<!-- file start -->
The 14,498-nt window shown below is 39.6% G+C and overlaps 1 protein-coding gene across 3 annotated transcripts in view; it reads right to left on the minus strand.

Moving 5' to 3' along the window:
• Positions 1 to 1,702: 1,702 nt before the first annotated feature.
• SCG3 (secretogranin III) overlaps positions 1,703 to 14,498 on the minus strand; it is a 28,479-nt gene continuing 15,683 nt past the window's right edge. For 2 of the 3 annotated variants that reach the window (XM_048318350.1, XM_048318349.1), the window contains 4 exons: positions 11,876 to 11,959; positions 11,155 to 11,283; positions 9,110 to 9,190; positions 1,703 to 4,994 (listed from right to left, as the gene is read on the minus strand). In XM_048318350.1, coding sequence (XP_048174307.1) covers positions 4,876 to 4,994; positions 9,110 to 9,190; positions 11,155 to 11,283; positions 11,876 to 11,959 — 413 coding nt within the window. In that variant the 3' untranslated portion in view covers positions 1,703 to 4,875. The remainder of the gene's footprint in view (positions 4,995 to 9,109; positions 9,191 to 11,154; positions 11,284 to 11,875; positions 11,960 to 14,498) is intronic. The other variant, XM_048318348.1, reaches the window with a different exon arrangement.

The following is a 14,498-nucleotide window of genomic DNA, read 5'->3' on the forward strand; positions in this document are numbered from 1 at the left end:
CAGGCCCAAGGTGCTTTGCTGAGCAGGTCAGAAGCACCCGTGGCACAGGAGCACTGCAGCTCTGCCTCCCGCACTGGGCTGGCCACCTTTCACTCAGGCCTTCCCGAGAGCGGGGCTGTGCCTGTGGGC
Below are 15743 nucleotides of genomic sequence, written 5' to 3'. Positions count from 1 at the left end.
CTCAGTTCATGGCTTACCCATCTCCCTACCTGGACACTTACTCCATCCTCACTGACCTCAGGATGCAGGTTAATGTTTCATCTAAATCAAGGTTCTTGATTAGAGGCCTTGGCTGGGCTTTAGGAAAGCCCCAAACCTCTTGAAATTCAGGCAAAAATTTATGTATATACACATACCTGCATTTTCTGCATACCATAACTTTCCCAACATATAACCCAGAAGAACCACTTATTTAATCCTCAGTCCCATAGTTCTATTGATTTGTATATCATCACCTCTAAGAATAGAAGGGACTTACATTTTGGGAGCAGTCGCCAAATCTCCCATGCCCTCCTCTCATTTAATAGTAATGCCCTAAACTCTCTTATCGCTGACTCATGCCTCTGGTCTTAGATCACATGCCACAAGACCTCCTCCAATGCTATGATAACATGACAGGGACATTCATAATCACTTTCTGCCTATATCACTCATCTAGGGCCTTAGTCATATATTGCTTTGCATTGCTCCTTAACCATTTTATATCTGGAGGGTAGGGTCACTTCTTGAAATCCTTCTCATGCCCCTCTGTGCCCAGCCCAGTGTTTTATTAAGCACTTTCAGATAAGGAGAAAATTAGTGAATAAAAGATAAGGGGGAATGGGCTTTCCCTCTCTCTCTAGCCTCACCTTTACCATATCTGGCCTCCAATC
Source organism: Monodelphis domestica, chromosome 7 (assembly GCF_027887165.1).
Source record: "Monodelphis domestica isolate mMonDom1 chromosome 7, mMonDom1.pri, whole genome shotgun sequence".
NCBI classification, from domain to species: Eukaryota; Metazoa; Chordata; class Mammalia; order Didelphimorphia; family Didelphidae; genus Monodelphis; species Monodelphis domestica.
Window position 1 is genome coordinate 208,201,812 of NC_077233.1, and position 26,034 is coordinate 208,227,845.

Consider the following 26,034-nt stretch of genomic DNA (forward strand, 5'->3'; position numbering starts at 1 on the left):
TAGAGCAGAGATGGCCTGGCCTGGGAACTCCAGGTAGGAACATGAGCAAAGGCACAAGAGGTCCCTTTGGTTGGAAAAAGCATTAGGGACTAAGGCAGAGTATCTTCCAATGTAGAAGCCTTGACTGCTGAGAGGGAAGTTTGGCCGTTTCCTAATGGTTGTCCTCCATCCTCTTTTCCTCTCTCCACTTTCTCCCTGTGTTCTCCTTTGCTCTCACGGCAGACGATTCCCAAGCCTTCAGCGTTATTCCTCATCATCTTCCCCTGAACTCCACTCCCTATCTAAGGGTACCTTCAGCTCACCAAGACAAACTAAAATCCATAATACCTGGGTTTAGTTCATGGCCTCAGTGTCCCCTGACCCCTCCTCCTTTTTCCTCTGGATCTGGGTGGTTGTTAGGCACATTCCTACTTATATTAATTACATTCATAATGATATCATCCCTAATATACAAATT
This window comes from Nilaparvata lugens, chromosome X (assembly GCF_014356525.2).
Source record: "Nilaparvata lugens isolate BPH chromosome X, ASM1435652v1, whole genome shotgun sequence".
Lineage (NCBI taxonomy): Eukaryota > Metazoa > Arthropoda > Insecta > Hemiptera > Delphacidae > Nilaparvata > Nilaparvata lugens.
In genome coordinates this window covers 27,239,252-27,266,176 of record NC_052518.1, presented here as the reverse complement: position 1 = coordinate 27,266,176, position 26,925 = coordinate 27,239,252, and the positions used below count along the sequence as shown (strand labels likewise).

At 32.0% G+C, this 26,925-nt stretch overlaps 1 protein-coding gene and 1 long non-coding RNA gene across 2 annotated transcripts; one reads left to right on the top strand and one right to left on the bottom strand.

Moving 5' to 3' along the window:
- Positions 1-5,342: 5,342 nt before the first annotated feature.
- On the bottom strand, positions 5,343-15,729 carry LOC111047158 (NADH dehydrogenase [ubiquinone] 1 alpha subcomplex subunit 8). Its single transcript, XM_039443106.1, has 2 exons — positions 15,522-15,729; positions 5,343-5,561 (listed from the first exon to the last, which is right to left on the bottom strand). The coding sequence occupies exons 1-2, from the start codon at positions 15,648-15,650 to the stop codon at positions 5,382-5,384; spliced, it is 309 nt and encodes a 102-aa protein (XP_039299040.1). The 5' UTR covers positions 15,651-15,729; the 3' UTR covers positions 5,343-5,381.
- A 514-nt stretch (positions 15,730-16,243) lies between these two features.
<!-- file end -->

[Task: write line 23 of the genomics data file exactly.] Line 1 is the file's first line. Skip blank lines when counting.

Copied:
- A 514-nt stretch (positions 15,730-16,243) lies between these two features.